Language discrimination is a harmful reality in many workplaces, and employers need to be proactive in not only preventing it, but in celebrating and promoting language diversity. In a world where 281 million people live in countries other than where they were born, and with a record number of Canadians (13%) reporting a first language other than English or French, this issue is more important than ever. The rise of controversial new voice-altering technology, which perpetuates existing hierarchies about who speaks English with the “right” accent and who does not, adds to this urgency.
Conducting an investigation that is thorough, fair, confidential, and timely is, to speak plainly, complicated work. Investigators must make many difficult judgement calls during the process, including which witnesses to interview, which records, texts, and emails to review, and how to weigh the various types of evidence when making findings of fact.
Before joining Rubin Thomlinson, we both worked in-house in large organizations, overseeing workplace investigations. Internal investigations can be tricky to navigate; opportunities for conflicts and confidentiality breaches are heightened when investigators work among those who they are investigating.
On July 4, 2021, the New York Times published a story about a leaked video capturing the host of ESPN’s “The Jump,” Rachel Nichols, a White woman, questioning the merit of her colleague, Maria Taylor, a Black woman…
When conducting interviews as a workplace investigator, I begin each interview by explaining my role in the investigation process to the interviewee. As an external investigator, I ensure that interviewees are aware that my role is to be neutral. In the past, I have been asked whether I could be truly neutral. I have had interviewees express to me their reservations about how I would be assessing the information they provide, for if a client retains our firm to investigate a complaint, would I not then just be serving the client’s interest? In this blog post, I answer these and other questions I have been asked in relation to an investigator’s neutrality.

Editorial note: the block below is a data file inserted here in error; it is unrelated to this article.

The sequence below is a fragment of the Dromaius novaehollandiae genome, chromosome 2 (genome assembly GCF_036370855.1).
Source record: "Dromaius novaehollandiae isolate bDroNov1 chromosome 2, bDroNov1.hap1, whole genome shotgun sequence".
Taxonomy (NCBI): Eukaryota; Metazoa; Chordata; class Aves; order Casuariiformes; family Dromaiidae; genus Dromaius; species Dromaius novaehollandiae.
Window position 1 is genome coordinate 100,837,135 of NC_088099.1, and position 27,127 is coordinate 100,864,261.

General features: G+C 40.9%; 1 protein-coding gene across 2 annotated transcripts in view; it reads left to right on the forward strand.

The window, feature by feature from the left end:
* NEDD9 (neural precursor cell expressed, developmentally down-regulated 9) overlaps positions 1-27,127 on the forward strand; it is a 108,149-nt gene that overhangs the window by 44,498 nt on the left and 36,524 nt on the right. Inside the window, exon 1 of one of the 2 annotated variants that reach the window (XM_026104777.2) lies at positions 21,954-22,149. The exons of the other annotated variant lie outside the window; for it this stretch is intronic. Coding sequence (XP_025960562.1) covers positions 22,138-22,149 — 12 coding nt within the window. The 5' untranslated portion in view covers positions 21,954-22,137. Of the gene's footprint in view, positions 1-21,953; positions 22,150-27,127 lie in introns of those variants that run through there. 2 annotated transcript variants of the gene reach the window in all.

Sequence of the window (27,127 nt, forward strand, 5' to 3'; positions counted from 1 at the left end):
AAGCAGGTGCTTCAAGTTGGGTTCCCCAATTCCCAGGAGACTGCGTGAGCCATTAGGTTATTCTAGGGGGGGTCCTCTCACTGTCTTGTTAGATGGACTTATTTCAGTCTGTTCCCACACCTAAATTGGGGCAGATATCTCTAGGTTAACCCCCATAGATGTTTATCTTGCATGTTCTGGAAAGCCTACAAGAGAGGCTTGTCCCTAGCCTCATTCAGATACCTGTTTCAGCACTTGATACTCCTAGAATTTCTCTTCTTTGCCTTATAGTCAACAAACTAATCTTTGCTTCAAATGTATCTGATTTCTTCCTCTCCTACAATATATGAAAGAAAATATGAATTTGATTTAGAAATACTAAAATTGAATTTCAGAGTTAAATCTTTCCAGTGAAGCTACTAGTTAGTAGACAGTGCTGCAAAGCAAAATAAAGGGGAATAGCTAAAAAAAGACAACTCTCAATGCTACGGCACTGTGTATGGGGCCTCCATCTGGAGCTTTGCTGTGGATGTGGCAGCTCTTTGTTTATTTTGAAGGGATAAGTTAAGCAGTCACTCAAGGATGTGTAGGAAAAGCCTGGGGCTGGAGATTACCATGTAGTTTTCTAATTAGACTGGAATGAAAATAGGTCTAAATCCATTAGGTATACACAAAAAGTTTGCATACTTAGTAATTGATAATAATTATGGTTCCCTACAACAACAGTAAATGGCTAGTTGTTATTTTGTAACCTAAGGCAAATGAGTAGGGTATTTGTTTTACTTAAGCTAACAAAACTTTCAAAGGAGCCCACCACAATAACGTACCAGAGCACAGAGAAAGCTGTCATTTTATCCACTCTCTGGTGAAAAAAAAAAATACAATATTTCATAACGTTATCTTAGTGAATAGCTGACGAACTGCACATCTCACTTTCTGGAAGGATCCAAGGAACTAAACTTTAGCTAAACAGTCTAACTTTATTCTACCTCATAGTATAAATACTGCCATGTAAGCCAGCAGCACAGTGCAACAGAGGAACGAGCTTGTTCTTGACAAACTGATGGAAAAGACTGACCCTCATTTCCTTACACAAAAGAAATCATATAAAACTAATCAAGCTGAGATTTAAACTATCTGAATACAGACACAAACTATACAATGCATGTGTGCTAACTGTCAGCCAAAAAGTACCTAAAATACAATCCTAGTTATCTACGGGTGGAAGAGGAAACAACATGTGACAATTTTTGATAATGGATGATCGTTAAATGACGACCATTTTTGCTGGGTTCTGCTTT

Bias – whether conscious or unconscious – is a problem that workplace investigators grapple with in many forms. Perhaps bias is exactly what we’ve been asked to investigate: was the complainant treated differently at work on the basis of her gender, race or religion? Or, maybe we’re concerned that our own biases are affecting our investigation: do I believe the respondent’s evidence just because he looks and talks like me?
In my previous life, before becoming an investigator, I lived in the world of private legal practice, both in the Caribbean and in Ontario, Canada. In that role, I had the opportunity of interacting with persons of diverse social, cultural and racial backgrounds, persons of varying personality types and persons with experiences that had shaped their life or the way they interacted with others. There were many occasions where the persons with whom I interacted, whether as their advocate or as opposing counsel, were seemingly not forthcoming with the information that I needed to illicit. The typical or traditional thinking is that they are not forthcoming because they are either lying or have something to hide.
No matter how fair-minded an investigator may be, the inescapable reality is that we all have inherent biases. The situations we investigate are viewed through our own lens, and sometimes our past experiences and our perceptions can interfere with a fair and neutral information gathering process unless steps are taken to mitigate the risk. The